AFC North: Pittsburgh and Baltimore Round Two

Cold, Hard Football Facts for Nov 29, 2012



By Stephen Stone (@SrStoneSports)

Cold Hard Football Facts' AFC North Sniper 

For Pittsburgh’s sake, here’s hoping round two goes a little differently than round one. 

When the Steelers took on the Baltimore Ravens at home two weekend’s ago, it was the beginning of the Ben Roethlisberger-less portion of their season. To put it bluntly, things couldn’t have gone worse for them. A close loss at home to the Ravens (nothing to be ashamed of) was followed by an unimaginable disaster in Cleveland. Eight turnovers later and the Steelers are reeling as they head into week 13, facing a must-win situation.

While a win would certainly help Pittsburgh’s cause, I think they can forget about the division right now. They should be more concerned with what’s coming in their rear-view mirror. Cincinnati is only one game behind the Steelers and with an easy schedule in their immediate future, they could pass Pittsburgh in the coming weeks. Roethlisberger's return is still up in the air, but regardless, the Steelers must be better at holing onto the football if they want to hold onto the last playoff spot.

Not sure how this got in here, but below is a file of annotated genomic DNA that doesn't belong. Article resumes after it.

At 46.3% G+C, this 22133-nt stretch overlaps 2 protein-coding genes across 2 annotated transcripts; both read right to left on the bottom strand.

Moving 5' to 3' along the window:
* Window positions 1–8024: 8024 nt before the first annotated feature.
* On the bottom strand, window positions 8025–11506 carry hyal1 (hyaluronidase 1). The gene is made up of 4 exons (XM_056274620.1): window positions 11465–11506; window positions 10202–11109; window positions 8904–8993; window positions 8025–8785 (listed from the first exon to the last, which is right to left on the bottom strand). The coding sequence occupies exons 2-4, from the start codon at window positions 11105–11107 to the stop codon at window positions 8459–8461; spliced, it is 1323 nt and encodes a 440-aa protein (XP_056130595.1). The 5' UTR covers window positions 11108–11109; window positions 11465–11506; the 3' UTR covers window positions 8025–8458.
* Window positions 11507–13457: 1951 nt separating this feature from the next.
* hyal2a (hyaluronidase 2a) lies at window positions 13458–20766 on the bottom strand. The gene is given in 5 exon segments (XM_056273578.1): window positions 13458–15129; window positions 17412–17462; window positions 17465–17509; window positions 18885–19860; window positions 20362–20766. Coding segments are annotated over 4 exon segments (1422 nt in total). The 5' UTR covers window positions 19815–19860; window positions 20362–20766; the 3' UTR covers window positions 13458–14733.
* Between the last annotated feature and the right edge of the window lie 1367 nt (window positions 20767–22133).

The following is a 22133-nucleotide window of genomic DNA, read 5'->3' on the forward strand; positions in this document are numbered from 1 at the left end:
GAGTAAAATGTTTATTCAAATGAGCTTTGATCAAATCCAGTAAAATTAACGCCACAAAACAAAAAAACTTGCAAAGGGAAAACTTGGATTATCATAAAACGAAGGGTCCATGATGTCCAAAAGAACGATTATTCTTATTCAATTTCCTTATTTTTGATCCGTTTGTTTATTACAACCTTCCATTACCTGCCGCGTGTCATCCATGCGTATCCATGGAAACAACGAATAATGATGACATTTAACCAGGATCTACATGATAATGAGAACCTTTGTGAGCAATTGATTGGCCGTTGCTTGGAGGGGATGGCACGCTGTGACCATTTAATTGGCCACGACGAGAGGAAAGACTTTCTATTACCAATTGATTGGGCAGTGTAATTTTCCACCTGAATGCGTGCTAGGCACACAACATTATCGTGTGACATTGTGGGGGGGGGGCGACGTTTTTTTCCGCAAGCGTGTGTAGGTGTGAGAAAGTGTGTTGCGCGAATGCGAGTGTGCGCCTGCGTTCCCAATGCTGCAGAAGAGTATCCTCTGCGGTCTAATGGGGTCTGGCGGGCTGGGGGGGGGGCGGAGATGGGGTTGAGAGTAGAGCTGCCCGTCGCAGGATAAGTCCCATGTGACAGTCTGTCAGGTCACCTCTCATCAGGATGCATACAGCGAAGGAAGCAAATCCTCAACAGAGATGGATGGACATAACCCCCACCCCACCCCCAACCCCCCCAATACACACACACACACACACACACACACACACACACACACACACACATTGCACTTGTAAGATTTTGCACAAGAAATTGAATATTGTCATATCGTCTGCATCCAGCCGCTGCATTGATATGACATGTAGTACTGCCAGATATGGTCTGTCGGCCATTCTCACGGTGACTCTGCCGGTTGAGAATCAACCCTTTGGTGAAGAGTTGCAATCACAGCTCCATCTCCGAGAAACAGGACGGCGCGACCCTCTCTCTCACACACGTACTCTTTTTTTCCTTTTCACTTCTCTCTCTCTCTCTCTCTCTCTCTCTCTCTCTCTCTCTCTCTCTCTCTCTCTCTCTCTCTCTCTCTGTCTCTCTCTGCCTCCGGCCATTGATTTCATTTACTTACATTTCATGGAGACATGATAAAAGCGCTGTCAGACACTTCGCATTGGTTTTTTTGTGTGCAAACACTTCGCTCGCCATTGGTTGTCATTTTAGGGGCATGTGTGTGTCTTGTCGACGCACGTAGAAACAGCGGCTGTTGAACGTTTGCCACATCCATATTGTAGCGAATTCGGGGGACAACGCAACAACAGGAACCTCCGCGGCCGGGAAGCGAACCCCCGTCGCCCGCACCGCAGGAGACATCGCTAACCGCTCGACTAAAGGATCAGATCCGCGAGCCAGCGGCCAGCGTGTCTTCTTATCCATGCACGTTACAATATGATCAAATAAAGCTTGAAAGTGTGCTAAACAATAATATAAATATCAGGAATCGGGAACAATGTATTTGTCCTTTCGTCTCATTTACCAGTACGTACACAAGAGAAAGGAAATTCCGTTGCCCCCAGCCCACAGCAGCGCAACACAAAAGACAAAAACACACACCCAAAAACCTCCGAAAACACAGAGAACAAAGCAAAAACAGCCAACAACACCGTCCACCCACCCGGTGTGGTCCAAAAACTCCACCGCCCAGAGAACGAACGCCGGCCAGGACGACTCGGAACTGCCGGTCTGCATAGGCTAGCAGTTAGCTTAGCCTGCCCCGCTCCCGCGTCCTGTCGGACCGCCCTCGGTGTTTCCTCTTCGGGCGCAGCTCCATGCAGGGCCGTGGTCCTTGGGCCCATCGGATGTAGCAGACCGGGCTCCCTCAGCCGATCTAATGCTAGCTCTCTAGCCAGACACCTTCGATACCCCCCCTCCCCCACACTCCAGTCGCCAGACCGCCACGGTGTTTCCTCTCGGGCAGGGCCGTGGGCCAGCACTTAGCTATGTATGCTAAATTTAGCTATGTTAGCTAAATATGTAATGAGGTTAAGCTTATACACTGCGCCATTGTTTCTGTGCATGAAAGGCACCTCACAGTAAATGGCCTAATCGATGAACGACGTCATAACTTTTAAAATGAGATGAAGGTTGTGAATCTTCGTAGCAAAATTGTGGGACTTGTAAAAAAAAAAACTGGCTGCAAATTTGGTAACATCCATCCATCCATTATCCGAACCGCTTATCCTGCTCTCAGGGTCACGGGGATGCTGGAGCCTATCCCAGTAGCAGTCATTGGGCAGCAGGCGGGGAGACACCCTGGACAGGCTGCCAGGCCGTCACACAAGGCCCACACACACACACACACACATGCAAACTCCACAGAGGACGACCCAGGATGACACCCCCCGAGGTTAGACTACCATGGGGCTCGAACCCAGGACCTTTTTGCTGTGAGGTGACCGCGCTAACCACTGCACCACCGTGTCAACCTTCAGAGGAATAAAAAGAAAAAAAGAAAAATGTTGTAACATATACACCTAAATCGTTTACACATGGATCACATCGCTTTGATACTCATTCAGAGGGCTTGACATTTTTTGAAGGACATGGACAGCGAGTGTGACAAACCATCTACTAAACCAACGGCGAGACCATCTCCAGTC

With that in mind, here are five things to consider as we head into week 13. 

1. Passing will be at a premium in Baltimore (Steelers @ Ravens)

Pittsburgh’s passing attack will obviously be improved if Big Ben is back in the lineup, but the Baltimore passing defense is still going to be difficult to throw against regardless of who is under center. The Ravens are sixth in Defensive Real Quarterback Rating and fifth in Defensive Passer Rating, so Roethlisberger - who has a passer rating over 100 for the third time in his career - will need to be in the lineup to five the Steelers a decent shot.

On the other side of the ball, Pittsburgh’s ability to defend the pass is on par with Baltimore. The Steelers are eighth in Defensive Real Quarterback Rating, sixth in Defensive Passer Rating and second in Defensive Real Passing Yards per Attempt. Ravens quarterback Joe Flacco’s performance significantly improves at home, but Flacco’s numbers tend to drop against his divisional rivals. 

2. Ray Rice might struggle to get into the end zone 

The Baltimore running back is certainly a super star and he has a nose for pay-dirt, but in 10 career games against the Steelers, he has only managed to score four times. Two came in one game - a 35-7 shellacking from week 1 in 2011, the last time they met in Baltimore.

That doesn’t mean Rice can’t make a difference. His 4th down and 29 conversion from Sunday is the best play of 2012. It will just be difficult against a stingy rushing defense that is only allowing 3.71 yards per attempt, the fourth best mark in football. His success this weekend will likely rely on screens and an open passing game that can open up running lanes. 

3. A win over San Diego will put Cincinnati in a rare position (Bengals @ Chargers)